Artist Statement—Lives Eliminated, Dreams Illuminated
For the dead and the living, we must bear witness. Not only are we responsible for the memories of the dead, we are responsible for what we do with those memories. ~ Elie Weisel
Sometimes, an idea appears and the course of your life, and even your sense of purpose is altered. As a figurative narrative artist, I create stories in paint. In July 2018, as I pondered stories to tell, I became overwhelmed with the understanding of the millions who didn’t get to have a story; those whose dreams, hopes, and aspirations were horrifically eliminated in the Holocaust. I decided to concentrate on these unheard voices. Seeing racism, anti-Semitism, xenophobia, and intolerance rise up in the world around us all, as I heard the voices of hate reverberating in the public square and watched bigotry rear its hideous head and march emboldened down our streets, I was reminded of a haunting warning from Holocaust historian Yehuda Bauer: “The horror of the Holocaust is not that it deviated from human norms; the horror is that it didn’t. What happened may happen again, to others not necessarily Jews, perpetrated by others, not necessarily Germans. We are all possible victims, possible perpetrators, possible bystanders.”
We have all seen tragic images of victims of the Holocaust, images that never cease to shock and horrify. Although we may be haunted by the cruelty with which so many lives were destroyed, how much do we actually know about the people whose time on earth was cut so terribly short? Is it possible that by only seeing images of their suffering we are protected from grasping just how much these people are like us? I became captivated by the remaining images of girls and young women murdered by the Nazis. The eyes in these often-unnamed faces are windows into lives that were not allowed to unfold. I contemplated their interrupted childhoods and young adult years and wondered about the stories, dreams, wishes, and life chapters torn away from these young people and felt compelled to imagine what their inner lives might have been like before they became engulfed by horror.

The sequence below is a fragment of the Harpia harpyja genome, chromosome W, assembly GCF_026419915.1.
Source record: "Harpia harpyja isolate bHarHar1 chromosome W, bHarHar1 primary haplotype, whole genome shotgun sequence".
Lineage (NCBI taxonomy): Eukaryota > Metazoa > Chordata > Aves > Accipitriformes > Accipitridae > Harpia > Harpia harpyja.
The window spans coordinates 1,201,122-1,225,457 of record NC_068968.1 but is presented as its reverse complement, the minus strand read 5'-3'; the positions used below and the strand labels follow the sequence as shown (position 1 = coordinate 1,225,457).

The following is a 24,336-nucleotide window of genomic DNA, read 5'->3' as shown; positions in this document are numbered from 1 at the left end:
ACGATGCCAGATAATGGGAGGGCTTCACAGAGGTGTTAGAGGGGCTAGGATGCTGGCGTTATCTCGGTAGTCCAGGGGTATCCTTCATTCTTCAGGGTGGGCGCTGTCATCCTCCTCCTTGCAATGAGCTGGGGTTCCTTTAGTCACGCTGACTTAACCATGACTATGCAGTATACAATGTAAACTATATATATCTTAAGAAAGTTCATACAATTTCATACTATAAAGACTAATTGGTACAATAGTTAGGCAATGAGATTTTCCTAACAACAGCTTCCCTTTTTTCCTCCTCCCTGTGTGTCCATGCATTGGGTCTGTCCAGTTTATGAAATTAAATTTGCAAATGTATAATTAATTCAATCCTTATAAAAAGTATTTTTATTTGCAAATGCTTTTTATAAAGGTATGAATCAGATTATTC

In creating paintings based on historic snapshots, my goal is to honor these lost lives. I hope to give back to these girls and young women something that was stolen; to remind the world that these young people once lived and loved and that they, like us, harbored dreams and hopes and secrets; that they had stories to tell. One can never know the exact dreams destroyed or hopes crushed; one cannot hear the inner narratives silenced or know how these girls might have lived out their precious lives, but in imagining what might have been, perhaps, in a small way, they can be brought back to life. Ultimately, these paintings aim to shine our light into the dark shadows of history, reminding us all that every taken life was far more than a statistic or a discarded photo. Depicting idyllic images of girls who were senselessly slaughtered is my act of creative resistance. Through these pieces, I am saying that we cannot ever forget the real girls who suffered nor can we stand by and allow history to repeat itself.